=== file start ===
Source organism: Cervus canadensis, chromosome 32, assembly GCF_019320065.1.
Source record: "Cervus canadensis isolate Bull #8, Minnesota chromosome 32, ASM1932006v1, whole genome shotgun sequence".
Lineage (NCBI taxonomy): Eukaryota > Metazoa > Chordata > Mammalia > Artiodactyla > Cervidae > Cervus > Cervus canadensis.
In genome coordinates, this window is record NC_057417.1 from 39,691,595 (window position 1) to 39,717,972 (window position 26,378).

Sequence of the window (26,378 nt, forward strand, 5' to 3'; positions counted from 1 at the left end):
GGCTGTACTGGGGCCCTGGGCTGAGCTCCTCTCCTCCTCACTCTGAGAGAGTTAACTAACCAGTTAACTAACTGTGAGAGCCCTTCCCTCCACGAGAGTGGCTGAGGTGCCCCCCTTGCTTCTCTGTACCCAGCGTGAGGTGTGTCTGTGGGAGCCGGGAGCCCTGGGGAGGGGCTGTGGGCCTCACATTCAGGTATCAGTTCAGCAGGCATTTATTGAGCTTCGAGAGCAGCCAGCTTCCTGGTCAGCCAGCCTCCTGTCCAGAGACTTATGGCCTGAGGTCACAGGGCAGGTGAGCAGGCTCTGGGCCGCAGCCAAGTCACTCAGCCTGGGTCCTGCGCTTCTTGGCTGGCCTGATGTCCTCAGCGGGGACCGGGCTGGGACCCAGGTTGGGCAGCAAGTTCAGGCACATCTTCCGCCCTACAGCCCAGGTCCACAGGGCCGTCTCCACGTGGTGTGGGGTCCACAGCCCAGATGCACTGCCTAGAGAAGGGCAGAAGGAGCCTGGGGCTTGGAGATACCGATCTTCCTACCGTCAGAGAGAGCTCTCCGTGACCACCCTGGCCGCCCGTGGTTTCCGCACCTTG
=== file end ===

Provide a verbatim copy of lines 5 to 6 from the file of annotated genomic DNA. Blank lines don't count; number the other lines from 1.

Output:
Sequence of the window (26,378 nt, forward strand, 5' to 3'; positions counted from 1 at the left end):
GGCTGTACTGGGGCCCTGGGCTGAGCTCCTCTCCTCCTCACTCTGAGAGAGTTAACTAACCAGTTAACTAACTGTGAGAGCCCTTCCCTCCACGAGAGTGGCTGAGGTGCCCCCCTTGCTTCTCTGTACCCAGCGTGAGGTGTGTCTGTGGGAGCCGGGAGCCCTGGGGAGGGGCTGTGGGCCTCACATTCAGGTATCAGTTCAGCAGGCATTTATTGAGCTTCGAGAGCAGCCAGCTTCCTGGTCAGCCAGCCTCCTGTCCAGAGACTTATGGCCTGAGGTCACAGGGCAGGTGAGCAGGCTCTGGGCCGCAGCCAAGTCACTCAGCCTGGGTCCTGCGCTTCTTGGCTGGCCTGATGTCCTCAGCGGGGACCGGGCTGGGACCCAGGTTGGGCAGCAAGTTCAGGCACATCTTCCGCCCTACAGCCCAGGTCCACAGGGCCGTCTCCACGTGGTGTGGGGTCCACAGCCCAGATGCACTGCCTAGAGAAGGGCAGAAGGAGCCTGGGGCTTGGAGATACCGATCTTCCTACCGTCAGAGAGAGCTCTCCGTGACCACCCTGGCCGCCCGTGGTTTCCGCACCTTG